~ by George Herbert (1633)
Nota Bene: Herbert is referring, of course, to the Anglican via media (“middle way”), which is perhaps best thought of in Aristotelian terms as the “Golden Mean” between the extremes of surfeit (too much of something) and deficit (too little). Indeed, “via media” is itself a 19th-century term for this phenomenon; earlier centuries expressed it as the mean (cf. Herbert, above) between extremes, or even, as we shall see below, a “virtuous mediocrity.” But all can be understood in fundamentally the same sense.
Herbert’s view in this poem is expressed in rather more extreme language by Bishop Simon Patrick of Ely (1625-1707), who wrote of “that virtuous mediocrity which our Church observes between the meretricious gaudiness of the Church of Rome and the squalid slattery of fanatic conventicles” – though it should be noted that, as one scholarly commentator has pointed out, “squalid slattery” fits the sectaries of the Civil War and Commonwealth period better than the sober demeanor of the Lutheran and Reformed Churches of the Continent, the products of the magisterial Reformation.
And indeed, it was within that context – the era of the English Civil War and Interregnum, and the eventual Restoration, that Bishop Patrick was writing.
In any case, a love of order, seemliness, and good taste (cf. I Corinthians 14:40 – “Let all things be done decently and in order”) has led the Anglican Church along a middle path between these two extremes. And as it has furthermore been elsewhere noted, the via media meant positioning the English Church such that it could recognize not only its affinity with the medieval catholic tradition, on the one hand, but with the enduring legacy of the Reformation, on the other: a position of both-and, not either-or.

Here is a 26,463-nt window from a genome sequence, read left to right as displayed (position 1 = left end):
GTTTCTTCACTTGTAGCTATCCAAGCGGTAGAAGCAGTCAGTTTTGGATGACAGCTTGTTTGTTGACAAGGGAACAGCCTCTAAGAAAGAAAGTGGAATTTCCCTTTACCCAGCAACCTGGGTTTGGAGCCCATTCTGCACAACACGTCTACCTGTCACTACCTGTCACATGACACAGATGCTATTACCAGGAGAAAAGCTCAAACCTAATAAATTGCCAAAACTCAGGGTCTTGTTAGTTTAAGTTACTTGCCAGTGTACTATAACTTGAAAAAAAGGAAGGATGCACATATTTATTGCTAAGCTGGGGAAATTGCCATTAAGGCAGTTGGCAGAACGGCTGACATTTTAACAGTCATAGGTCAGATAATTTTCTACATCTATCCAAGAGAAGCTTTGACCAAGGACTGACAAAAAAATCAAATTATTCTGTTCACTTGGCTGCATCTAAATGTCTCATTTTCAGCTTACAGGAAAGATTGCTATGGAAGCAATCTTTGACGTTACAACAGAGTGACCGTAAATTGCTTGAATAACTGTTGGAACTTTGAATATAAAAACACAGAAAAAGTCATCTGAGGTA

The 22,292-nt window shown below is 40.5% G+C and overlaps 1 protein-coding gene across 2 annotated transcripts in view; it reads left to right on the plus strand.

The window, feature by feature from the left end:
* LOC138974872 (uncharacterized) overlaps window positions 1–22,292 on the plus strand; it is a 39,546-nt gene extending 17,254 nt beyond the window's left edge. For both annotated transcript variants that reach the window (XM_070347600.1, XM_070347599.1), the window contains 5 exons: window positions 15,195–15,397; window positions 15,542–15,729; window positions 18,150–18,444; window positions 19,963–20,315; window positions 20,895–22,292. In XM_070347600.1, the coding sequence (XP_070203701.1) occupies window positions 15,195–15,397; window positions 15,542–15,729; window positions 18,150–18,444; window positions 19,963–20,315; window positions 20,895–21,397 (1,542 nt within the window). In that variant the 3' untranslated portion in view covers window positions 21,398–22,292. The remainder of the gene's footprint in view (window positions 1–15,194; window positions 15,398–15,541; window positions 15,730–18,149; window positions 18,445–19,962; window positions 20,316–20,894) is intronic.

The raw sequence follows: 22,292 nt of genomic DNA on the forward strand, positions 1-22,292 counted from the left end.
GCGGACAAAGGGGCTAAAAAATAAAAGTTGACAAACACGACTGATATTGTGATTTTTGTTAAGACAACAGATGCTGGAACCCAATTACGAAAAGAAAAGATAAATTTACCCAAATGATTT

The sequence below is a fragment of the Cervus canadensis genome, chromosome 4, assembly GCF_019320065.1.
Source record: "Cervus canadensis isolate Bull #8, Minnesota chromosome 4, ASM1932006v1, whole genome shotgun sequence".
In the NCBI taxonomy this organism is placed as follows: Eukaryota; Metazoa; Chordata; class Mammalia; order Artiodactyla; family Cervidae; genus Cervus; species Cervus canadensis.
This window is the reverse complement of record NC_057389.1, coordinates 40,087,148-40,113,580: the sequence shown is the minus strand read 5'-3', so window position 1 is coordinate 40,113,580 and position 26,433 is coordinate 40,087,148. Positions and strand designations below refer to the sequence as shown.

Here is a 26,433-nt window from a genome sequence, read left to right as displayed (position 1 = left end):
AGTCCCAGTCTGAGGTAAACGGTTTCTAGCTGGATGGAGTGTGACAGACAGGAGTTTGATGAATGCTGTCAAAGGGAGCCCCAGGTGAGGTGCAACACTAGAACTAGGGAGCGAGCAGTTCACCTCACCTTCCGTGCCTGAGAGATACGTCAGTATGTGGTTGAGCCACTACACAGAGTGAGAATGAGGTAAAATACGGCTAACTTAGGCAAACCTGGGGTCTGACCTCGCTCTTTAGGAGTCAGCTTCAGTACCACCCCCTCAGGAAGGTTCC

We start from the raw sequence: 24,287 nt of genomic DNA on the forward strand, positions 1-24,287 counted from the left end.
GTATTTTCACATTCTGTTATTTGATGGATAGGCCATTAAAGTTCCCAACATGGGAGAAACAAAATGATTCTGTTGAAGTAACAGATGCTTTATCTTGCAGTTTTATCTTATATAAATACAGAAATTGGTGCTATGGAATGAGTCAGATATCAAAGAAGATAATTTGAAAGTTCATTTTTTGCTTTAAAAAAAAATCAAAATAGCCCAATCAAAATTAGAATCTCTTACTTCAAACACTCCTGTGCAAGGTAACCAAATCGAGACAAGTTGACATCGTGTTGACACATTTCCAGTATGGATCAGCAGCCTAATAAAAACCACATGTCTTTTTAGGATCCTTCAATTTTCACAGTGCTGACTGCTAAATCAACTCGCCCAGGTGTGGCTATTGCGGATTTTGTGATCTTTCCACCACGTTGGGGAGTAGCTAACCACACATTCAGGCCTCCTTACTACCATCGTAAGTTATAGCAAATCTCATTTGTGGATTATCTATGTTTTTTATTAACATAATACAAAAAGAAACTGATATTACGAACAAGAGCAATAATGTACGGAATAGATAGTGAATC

Indeed, I would submit that the Anglican via media represents the point where several axes come together, if one can visualize a multi-dimensional graph: the legacy of the medieval Catholic tradition and that of the magisterial Reformation, as noted above; “High Church” and “Low Church” liturgy and churchmanship; Anglo-Catholic and Evangelical theology; and indeed Eastern and Western forms of catholic orthodoxy.
I believe that, as a contemporary Collect for that great 16th-century Anglican divine, Richard Hooker, has put it, the Anglican via media is to be understood
“not as a compromise for the sake of peace, but as a comprehension for the sake of truth.”
The challenge, and the sadness, of course, is that humans have a tendency to want to hive off into our own little enclaves, and to declare our understanding of the “truth” to be the only one that is acceptable. Anglicans are no less guilty of this than are others!